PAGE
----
One thing to remember, since photography would not be invented until the 1830s there are very few photos, and those only when they were quite old, of people who lived in the 18th century. It was only with the Civil War that actual images of men in battle, or largely after the battle, that people got to see a close-up of war.
Although Matthew Brady and the many photographers who worked for his studio are known today to sometimes have moved dead soldiers to make them more “artistic” or “dramatic” they were actual people the viewer was seeing. These were followed in the 20th century by newsreels and television film. Vietnam became the first television war and the conflicts that have flowed out from it.
Zwikl notes that one of the few illustrator artists who lived through the Revolution was John Trumbull (1756-1843). Anyone who has been to the U.S. Capitol building in Washington, D.C. has seen the four huge, iconic paintings Trumbull did of events from the Revolution. He served as an aide-de-camp to George Washington and witnessed the Battle of Bunker Hill. After the war he studied painting in London with Pennsylvania born American artist Benjamin West. Trumbull’s paintings quickly became popular as engravings in the 19th century. Engraved copies appear in the exhibit. Among them are the “Surrender of Burgoyne” and “The Death of General Montgomery.” The oldest of these engravings dates from 1810 and appeared in the Life of George Washington by Mason Weems, a book that helped spawn the famous “I Cannot Tell A Lie” cherry tree legend.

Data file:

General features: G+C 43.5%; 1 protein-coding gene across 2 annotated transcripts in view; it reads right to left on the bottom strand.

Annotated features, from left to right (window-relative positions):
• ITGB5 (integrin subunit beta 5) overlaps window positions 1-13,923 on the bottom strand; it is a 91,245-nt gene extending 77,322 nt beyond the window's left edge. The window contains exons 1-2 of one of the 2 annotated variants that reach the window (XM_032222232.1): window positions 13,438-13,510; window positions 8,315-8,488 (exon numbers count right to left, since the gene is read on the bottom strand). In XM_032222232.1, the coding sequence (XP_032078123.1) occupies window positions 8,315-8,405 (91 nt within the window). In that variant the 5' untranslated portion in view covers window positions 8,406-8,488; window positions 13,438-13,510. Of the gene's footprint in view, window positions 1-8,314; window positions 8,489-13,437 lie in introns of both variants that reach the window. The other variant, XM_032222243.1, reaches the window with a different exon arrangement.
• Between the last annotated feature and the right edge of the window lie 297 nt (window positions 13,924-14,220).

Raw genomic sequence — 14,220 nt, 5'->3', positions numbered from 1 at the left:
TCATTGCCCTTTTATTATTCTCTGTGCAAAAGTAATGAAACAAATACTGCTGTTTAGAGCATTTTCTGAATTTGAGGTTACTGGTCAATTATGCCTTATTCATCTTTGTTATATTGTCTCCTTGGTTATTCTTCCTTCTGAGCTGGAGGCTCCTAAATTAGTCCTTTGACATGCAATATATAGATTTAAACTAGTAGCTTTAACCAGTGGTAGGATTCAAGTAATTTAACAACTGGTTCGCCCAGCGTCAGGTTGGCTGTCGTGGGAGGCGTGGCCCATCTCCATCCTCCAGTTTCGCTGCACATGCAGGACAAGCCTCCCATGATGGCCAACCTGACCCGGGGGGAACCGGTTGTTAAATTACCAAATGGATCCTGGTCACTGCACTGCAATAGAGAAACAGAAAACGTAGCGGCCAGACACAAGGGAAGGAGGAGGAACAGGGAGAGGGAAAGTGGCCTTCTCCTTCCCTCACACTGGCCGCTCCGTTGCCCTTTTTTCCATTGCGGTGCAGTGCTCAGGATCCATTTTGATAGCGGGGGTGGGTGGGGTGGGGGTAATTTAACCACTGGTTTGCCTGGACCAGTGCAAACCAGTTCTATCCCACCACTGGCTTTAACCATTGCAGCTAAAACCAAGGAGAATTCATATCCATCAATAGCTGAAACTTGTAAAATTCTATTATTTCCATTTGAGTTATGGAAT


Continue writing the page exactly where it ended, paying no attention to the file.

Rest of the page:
Another illustrator in the Zwikl collection is John Walker Barber (1798-1885). Like Trumbull, a native of Connecticut, he learned wood engraving in his youth. Although not a fine artist he was able to learn with time and produced some popular books of engravings that appealed to a wide audience. Lacking historical training, Barber let his imagination have free rein. One of his illustrations in the exhibit, “Washington at Morristown N.J.,” shows the “Father of His County” standing sentry duty while his men huddled around a fire. Although he showed a great deal of concern and compassion for his men as a general, Washington probably never did guard duty.
One of the best known illustrators in Zwikl’s collection is Alonzo Chappel (1828-1887). Chappel, a native of New York City, had professional art training and had ties to large book publishers. His illustrations were very popular with writers of history books of the day. Among those works in the exhibit is “Lafayette Wounded.” It shows the moment at the Battle of the Brandywine when the French patriot is hit by a British bullet, his sword flying into air as he falls to the ground.
Howard Pyle (1853-1911) is perhaps the best known of that artist illustrators in Zwikl’s collection. Pyle lived most of his life in Philadelphia and was quite popular. According to Zwikl it is estimated that Pyle’s work appeared in 3,500 publications. His illustrations are more robust and realistic compared with that of his predecessors. The reproduction technology had so improved by the late 19th and early 20th century that it showcased his talents. Pyle also had training as a fine artist. In 1910, while in his late 50s he went to Italy to study mural painting and died there the following year.